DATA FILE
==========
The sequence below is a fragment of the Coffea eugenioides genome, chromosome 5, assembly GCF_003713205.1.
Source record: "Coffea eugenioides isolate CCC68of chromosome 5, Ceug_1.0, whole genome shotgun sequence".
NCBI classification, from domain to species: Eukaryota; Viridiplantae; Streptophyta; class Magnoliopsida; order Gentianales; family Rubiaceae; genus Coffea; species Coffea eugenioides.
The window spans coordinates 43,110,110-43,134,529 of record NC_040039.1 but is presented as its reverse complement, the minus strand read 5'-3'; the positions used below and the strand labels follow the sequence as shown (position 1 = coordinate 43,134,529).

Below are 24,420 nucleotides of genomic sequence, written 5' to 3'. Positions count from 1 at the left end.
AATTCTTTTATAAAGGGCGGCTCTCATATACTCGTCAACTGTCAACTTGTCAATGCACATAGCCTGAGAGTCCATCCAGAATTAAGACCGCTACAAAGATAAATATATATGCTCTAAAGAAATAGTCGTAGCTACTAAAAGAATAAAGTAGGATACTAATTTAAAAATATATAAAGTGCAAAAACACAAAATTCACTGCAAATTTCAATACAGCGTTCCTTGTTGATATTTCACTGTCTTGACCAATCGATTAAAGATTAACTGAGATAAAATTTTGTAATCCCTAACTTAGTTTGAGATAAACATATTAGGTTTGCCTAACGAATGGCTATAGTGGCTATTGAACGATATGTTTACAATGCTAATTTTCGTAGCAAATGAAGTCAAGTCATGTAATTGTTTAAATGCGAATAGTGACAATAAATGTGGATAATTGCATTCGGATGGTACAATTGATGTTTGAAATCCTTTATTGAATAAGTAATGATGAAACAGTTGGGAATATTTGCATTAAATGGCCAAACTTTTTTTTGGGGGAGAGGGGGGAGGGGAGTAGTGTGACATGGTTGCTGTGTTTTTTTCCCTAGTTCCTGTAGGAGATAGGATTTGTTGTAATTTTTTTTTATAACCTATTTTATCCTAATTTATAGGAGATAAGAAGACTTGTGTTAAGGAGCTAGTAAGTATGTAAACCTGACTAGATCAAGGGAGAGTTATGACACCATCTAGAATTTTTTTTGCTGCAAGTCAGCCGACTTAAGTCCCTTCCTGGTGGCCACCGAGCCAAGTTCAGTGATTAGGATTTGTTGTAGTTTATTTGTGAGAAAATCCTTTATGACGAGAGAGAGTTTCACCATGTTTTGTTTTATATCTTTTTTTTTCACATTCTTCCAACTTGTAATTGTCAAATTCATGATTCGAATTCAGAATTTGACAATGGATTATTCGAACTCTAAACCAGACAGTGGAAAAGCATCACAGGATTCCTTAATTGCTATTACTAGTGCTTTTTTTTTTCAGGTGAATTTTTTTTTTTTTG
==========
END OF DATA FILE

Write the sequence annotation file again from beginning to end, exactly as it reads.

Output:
The sequence below is a fragment of the Coffea eugenioides genome, chromosome 5, assembly GCF_003713205.1.
Source record: "Coffea eugenioides isolate CCC68of chromosome 5, Ceug_1.0, whole genome shotgun sequence".
NCBI classification, from domain to species: Eukaryota; Viridiplantae; Streptophyta; class Magnoliopsida; order Gentianales; family Rubiaceae; genus Coffea; species Coffea eugenioides.
The window spans coordinates 43,110,110-43,134,529 of record NC_040039.1 but is presented as its reverse complement, the minus strand read 5'-3'; the positions used below and the strand labels follow the sequence as shown (position 1 = coordinate 43,134,529).

Below are 24,420 nucleotides of genomic sequence, written 5' to 3'. Positions count from 1 at the left end.
AATTCTTTTATAAAGGGCGGCTCTCATATACTCGTCAACTGTCAACTTGTCAATGCACATAGCCTGAGAGTCCATCCAGAATTAAGACCGCTACAAAGATAAATATATATGCTCTAAAGAAATAGTCGTAGCTACTAAAAGAATAAAGTAGGATACTAATTTAAAAATATATAAAGTGCAAAAACACAAAATTCACTGCAAATTTCAATACAGCGTTCCTTGTTGATATTTCACTGTCTTGACCAATCGATTAAAGATTAACTGAGATAAAATTTTGTAATCCCTAACTTAGTTTGAGATAAACATATTAGGTTTGCCTAACGAATGGCTATAGTGGCTATTGAACGATATGTTTACAATGCTAATTTTCGTAGCAAATGAAGTCAAGTCATGTAATTGTTTAAATGCGAATAGTGACAATAAATGTGGATAATTGCATTCGGATGGTACAATTGATGTTTGAAATCCTTTATTGAATAAGTAATGATGAAACAGTTGGGAATATTTGCATTAAATGGCCAAACTTTTTTTTGGGGGAGAGGGGGGAGGGGAGTAGTGTGACATGGTTGCTGTGTTTTTTTCCCTAGTTCCTGTAGGAGATAGGATTTGTTGTAATTTTTTTTTATAACCTATTTTATCCTAATTTATAGGAGATAAGAAGACTTGTGTTAAGGAGCTAGTAAGTATGTAAACCTGACTAGATCAAGGGAGAGTTATGACACCATCTAGAATTTTTTTTGCTGCAAGTCAGCCGACTTAAGTCCCTTCCTGGTGGCCACCGAGCCAAGTTCAGTGATTAGGATTTGTTGTAGTTTATTTGTGAGAAAATCCTTTATGACGAGAGAGAGTTTCACCATGTTTTGTTTTATATCTTTTTTTTTCACATTCTTCCAACTTGTAATTGTCAAATTCATGATTCGAATTCAGAATTTGACAATGGATTATTCGAACTCTAAACCAGACAGTGGAAAAGCATCACAGGATTCCTTAATTGCTATTACTAGTGCTTTTTTTTTTCAGGTGAATTTTTTTTTTTTTG